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Note that you must have a program that don't close immediately. The good manner is to open a frame on the screen in parallel of Monome construction.
Beginning with SkyMonome
Firstly, you have to create a Monome object :
Monome monome=new Monome("My Monome",Monome.MonomeSize.MONOME_64,"localhost","/40h",8000,8080);
Hier, we suppose that MonomeSerial runs on localhost and is configured with standard communication ports. The prefix is /40h, but you can change it. The monome object is an empty container, so you need to add content into it. By example, you can create a led/button couple, and add it to the monome :
LedButtonCouple ledButtonCouple=new LedButtonCouple("My first led",monome,0,0);
With 0,0 coordinates, the led/button couple will be located at the upper left corner. 0,0 stands for Row 0 and Column 0. By default, a led lights on when you push the button, and lights off when you release the button. This behavior corresponds to the sky.monome.behavior.LightOnPush class. You can specify a different type of behavior at the creation of the led/button couple :
LedButtonCouple ledButtonCouple=new LedButtonCouple("My first led",monome,0,0,new Toggle());
With a sky.monome.behavior.Toggle behavior, the led becomes bistable instead of monostable.

At any moment, and particulary when you have done your Monome tree, you can refresh it :
Giving actions to buttons
Here, we will give actions to our led/button couple. We will use a sky.monome.event.button.ButtonListener :
ledButtonCouple.addButtonListener(new ButtonListener<LedButtonCouple>()
    public void buttonActionned(ButtonEvent<LedButtonCouple> buttonEvent)
        LedButtonCouple ledButtonCouple=buttonEvent.getSource2();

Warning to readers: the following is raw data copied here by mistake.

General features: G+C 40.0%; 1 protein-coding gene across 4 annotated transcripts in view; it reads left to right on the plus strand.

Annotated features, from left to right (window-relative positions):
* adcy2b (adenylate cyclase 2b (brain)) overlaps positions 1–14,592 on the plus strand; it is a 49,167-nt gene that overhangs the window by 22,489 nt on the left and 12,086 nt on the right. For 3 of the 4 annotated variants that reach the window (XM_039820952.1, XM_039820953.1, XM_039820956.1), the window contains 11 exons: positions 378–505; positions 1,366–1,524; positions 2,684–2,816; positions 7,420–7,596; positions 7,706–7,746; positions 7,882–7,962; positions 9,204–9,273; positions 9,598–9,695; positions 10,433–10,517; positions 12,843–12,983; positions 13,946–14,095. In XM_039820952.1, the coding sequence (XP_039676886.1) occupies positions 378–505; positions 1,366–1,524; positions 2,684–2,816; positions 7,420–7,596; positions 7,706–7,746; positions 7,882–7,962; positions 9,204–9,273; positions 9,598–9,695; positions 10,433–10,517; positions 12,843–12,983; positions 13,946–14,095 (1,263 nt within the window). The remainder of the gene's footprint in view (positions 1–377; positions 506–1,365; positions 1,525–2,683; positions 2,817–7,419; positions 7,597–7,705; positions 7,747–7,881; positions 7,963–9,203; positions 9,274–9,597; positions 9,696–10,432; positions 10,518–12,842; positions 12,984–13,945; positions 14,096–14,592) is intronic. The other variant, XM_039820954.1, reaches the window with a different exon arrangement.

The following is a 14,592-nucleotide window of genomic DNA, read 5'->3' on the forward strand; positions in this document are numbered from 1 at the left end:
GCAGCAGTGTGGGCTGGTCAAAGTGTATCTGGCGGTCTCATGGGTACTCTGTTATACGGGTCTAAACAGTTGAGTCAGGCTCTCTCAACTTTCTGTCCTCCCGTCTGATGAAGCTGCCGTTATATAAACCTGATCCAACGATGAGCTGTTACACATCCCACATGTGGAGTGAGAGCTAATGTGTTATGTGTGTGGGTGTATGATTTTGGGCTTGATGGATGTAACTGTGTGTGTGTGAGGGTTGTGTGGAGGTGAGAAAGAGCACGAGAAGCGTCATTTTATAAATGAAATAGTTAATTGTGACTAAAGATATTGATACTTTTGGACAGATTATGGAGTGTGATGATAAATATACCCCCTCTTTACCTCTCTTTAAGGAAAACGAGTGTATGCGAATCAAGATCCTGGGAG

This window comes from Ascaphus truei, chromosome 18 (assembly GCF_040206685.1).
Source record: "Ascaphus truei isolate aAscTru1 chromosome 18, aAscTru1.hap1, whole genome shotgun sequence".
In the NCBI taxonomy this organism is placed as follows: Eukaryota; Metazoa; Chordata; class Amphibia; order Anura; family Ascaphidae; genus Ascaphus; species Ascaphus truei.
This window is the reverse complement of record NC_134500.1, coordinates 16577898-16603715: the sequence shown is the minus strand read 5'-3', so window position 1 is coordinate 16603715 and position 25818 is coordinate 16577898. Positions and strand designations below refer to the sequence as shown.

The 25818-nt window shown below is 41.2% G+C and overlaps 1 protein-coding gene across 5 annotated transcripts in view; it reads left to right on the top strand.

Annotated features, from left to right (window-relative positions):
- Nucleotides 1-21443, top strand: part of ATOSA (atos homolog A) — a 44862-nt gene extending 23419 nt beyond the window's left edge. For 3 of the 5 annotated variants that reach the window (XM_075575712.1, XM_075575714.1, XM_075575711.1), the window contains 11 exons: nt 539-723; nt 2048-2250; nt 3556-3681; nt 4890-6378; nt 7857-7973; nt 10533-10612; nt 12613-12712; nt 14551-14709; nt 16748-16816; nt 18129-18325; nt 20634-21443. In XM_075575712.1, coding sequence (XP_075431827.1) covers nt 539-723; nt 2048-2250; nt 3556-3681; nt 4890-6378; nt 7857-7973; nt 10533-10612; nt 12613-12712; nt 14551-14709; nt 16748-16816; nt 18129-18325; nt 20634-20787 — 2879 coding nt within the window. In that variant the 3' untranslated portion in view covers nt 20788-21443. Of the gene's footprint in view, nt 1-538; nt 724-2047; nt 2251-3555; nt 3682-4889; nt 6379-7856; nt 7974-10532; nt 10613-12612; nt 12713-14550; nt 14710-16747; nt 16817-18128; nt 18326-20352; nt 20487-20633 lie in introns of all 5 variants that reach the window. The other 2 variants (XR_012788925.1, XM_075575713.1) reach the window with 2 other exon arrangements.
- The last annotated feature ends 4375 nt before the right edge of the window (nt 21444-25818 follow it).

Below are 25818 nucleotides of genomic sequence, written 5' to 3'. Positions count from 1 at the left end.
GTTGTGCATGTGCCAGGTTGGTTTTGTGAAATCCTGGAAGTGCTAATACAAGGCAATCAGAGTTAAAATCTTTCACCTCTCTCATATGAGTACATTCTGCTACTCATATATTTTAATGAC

System.out.println(ledButtonCouple.getName()+" is pushed or released");
Each time a button action (press or release) happen, the buttonActionned(ButtonEvent) method is called. With the buttonEvent object, you will find informations about the button event. ButtonListener is an interface and in this example we have implemented it "inline".
There's a useful behavior called radio. With radios, you can create mutual selections/unselections of buttons. Push one button in the group, and all others will be cleared. How to use it :
Radio.RadioGroup radioGroup=new Radio.RadioGroup();

LedButtonCouple ledButtonCouple1=new LedButtonCouple("First button",monome,0,0,new Radio(radioGroup));
LedButtonCouple ledButtonCouple2=new LedButtonCouple("Second button",monome,1,0,new Radio(radioGroup));
LedButtonCouple ledButtonCouple3=new LedButtonCouple("Third button",monome,2,0,new Radio(radioGroup));

Radio groups can be listened for button actions like buttons themselves (since LedButtonCouple and RadioGroup both implement the sky.monome.event.button.ButtonManager interface) :
radioGroup.addButtonListener(new ButtonListener<Radio.RadioGroup>()
    public void buttonActionned(ButtonEvent<Radio.RadioGroup> buttonEvent)
            Radio.RadioGroup radioGroup=buttonEvent.getSource2();
                                                                                    getLedButtonCouple().getName()+" is pushed in the group");
If you have soldered knobs, accelerometer, or any other external sensor on the Monome board, you can use them with the class sky.monome.Analog. At construction of Analog objects, you need to give physical rank of your analog on the board (eventually offsetted by MonomeSerial) :
Analog analog=new Analog("My knob",monome,0);
In the same manner, analogs can trigger listeners :
analog.addAnalogListener(new AnalogListener()
    public void analogMoved(AnalogEvent analogEvent)
        System.out.println("The new value is "+analogEvent.getValue());
To be continued !